There is information, support and guidance available on where to turn to if you feel you need help - whether as an individual, as someone working with others, or as friends or families of someone who may be suicidal.

Norfolk County Council - includes a link to the 'Stay Alive' app.

Norfolk and Suffolk NHS Foundation Trust's website: Suicide prevention and awareness (NSFT)

As part of the National Suicide Prevention Programme, Norfolk County Council have contracted Norfolk and Waveney Mind to expand the provision of suicide prevention training across Norfolk and Waveney. There are free courses currently available, you can find out more and sign up here: Norfolk and Waveney Mind - Suicide Prevention & Awareness

Where safeguarding adult duties do not apply, and so a safeguarding enquiry under s42 Care Act does not happen, Adult Social Services may still be able to support the person in the usual ways (through a Care Act needs assessment) or signpost to other options where appropriate.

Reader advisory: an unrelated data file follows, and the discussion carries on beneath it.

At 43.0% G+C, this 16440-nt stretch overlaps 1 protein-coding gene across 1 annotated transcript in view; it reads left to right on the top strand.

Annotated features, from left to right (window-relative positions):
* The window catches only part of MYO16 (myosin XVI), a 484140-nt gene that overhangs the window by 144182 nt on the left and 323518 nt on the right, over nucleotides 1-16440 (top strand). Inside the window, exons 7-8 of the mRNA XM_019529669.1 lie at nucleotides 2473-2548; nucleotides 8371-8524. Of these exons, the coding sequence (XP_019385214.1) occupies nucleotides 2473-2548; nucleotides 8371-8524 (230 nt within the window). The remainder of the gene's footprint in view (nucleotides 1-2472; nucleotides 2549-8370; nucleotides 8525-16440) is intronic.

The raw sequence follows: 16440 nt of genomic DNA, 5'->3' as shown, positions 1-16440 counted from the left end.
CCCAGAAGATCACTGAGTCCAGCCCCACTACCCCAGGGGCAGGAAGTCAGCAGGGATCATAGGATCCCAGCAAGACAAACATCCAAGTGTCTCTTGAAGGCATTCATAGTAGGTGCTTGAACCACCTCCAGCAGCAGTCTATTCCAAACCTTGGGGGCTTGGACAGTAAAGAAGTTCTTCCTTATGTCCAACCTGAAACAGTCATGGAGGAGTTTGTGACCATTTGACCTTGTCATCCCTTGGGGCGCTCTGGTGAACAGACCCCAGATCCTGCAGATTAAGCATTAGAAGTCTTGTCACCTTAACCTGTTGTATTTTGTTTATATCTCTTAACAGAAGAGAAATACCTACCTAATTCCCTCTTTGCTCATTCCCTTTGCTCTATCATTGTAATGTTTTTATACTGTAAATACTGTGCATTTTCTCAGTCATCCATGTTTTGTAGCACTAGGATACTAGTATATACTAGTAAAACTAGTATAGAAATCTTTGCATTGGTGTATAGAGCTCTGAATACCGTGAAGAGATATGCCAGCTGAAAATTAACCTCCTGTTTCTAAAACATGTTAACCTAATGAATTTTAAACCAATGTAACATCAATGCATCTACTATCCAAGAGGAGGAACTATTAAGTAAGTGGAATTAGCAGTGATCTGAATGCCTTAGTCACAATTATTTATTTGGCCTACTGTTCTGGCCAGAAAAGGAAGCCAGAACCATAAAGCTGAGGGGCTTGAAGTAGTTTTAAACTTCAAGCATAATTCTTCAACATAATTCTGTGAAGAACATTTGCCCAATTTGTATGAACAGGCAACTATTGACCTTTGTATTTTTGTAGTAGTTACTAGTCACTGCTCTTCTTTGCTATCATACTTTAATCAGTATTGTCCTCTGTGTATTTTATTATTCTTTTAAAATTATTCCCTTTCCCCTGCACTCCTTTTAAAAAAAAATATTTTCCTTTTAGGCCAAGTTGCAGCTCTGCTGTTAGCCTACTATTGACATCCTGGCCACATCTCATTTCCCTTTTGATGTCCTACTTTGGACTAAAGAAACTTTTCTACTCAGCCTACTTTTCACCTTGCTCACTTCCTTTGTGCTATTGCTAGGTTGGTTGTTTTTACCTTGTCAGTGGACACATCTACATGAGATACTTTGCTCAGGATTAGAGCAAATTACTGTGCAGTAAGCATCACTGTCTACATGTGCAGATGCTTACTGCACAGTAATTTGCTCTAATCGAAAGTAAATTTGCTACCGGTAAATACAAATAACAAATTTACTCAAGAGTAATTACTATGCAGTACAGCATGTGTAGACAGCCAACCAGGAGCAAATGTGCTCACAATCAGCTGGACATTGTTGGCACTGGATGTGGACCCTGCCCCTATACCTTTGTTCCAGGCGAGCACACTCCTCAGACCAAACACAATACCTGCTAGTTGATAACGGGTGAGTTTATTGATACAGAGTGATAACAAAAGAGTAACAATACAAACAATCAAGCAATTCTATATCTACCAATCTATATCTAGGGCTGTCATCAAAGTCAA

You can raise a safeguarding adults concern to Adult Social Services:

By telephone: 0344 800 8020 – this connects you to NCC customer service centre and they will help you to find the right route for your concern.

Or online: Report a concern - Safeguarding - Norfolk County Council

The local authority will come back to you as soon as possible - bear in mind responses will depend on the information you provide and the level of risk you have identified; there may be other reasons for delay.

Consent in safeguarding enquiries

Community Care published an article (January 2024) with a useful overview on the issue of consent in safeguarding adults, you can read it here:

Safeguarding adults enquiries: do you need consent?

Flow diagram - end to end in safeguarding adults

To understand what happens next, NSAB have produced a graphic to explain the safeguarding adults process to show how your concern may be taken forward (updated January 2023)

What happens when I raise a safeguarding concern?

We also have this on one of our webpages. 


To make sure you have as much information as possible ready for the call, use this checklist to see if there is anything else you need to know:

Raising a concern checklist

FAQs about raising a safeguarding concern

If you need to escalate a concern within an organisation

In an emergency, if the person is at immediate risk or in danger, ring 999


One of the most common queries we hear as a Board is about receiving feedback / knowing what has happened after people have raised a concern. Some key things to be aware of: